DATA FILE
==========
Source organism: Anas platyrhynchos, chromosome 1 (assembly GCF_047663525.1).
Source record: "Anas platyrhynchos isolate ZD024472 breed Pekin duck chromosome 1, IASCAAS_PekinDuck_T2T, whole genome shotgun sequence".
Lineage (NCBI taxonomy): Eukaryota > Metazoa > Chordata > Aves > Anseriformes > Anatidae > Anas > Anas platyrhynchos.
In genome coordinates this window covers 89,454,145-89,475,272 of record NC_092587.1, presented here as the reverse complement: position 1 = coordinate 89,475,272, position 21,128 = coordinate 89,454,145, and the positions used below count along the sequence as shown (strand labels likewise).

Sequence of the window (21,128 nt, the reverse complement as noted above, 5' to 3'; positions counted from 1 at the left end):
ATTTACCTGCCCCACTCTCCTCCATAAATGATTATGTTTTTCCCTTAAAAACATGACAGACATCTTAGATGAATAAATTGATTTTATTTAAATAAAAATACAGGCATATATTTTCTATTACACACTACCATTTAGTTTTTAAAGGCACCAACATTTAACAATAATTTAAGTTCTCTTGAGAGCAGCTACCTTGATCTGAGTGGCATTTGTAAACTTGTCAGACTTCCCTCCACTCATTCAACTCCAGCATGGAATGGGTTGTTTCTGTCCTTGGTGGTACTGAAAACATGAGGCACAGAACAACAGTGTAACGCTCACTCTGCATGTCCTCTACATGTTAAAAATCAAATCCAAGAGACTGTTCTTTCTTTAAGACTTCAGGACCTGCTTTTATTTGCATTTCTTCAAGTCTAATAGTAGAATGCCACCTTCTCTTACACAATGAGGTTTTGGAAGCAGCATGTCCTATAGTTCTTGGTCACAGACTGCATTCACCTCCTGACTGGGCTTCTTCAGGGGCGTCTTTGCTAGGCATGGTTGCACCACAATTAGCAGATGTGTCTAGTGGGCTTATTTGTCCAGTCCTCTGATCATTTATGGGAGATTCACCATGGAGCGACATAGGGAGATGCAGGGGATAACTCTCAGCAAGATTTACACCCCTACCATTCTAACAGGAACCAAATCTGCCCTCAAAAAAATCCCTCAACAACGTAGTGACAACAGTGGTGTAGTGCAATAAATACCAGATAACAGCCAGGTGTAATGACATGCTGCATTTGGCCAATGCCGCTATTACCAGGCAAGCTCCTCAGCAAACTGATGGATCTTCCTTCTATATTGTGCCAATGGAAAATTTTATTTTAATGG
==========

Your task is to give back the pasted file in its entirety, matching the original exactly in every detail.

Source organism: Anas platyrhynchos, chromosome 1 (assembly GCF_047663525.1).
Source record: "Anas platyrhynchos isolate ZD024472 breed Pekin duck chromosome 1, IASCAAS_PekinDuck_T2T, whole genome shotgun sequence".
Lineage (NCBI taxonomy): Eukaryota > Metazoa > Chordata > Aves > Anseriformes > Anatidae > Anas > Anas platyrhynchos.
In genome coordinates this window covers 89,454,145-89,475,272 of record NC_092587.1, presented here as the reverse complement: position 1 = coordinate 89,475,272, position 21,128 = coordinate 89,454,145, and the positions used below count along the sequence as shown (strand labels likewise).

Sequence of the window (21,128 nt, the reverse complement as noted above, 5' to 3'; positions counted from 1 at the left end):
ATTTACCTGCCCCACTCTCCTCCATAAATGATTATGTTTTTCCCTTAAAAACATGACAGACATCTTAGATGAATAAATTGATTTTATTTAAATAAAAATACAGGCATATATTTTCTATTACACACTACCATTTAGTTTTTAAAGGCACCAACATTTAACAATAATTTAAGTTCTCTTGAGAGCAGCTACCTTGATCTGAGTGGCATTTGTAAACTTGTCAGACTTCCCTCCACTCATTCAACTCCAGCATGGAATGGGTTGTTTCTGTCCTTGGTGGTACTGAAAACATGAGGCACAGAACAACAGTGTAACGCTCACTCTGCATGTCCTCTACATGTTAAAAATCAAATCCAAGAGACTGTTCTTTCTTTAAGACTTCAGGACCTGCTTTTATTTGCATTTCTTCAAGTCTAATAGTAGAATGCCACCTTCTCTTACACAATGAGGTTTTGGAAGCAGCATGTCCTATAGTTCTTGGTCACAGACTGCATTCACCTCCTGACTGGGCTTCTTCAGGGGCGTCTTTGCTAGGCATGGTTGCACCACAATTAGCAGATGTGTCTAGTGGGCTTATTTGTCCAGTCCTCTGATCATTTATGGGAGATTCACCATGGAGCGACATAGGGAGATGCAGGGGATAACTCTCAGCAAGATTTACACCCCTACCATTCTAACAGGAACCAAATCTGCCCTCAAAAAAATCCCTCAACAACGTAGTGACAACAGTGGTGTAGTGCAATAAATACCAGATAACAGCCAGGTGTAATGACATGCTGCATTTGGCCAATGCCGCTATTACCAGGCAAGCTCCTCAGCAAACTGATGGATCTTCCTTCTATATTGTGCCAATGGAAAATTTTATTTTAATGG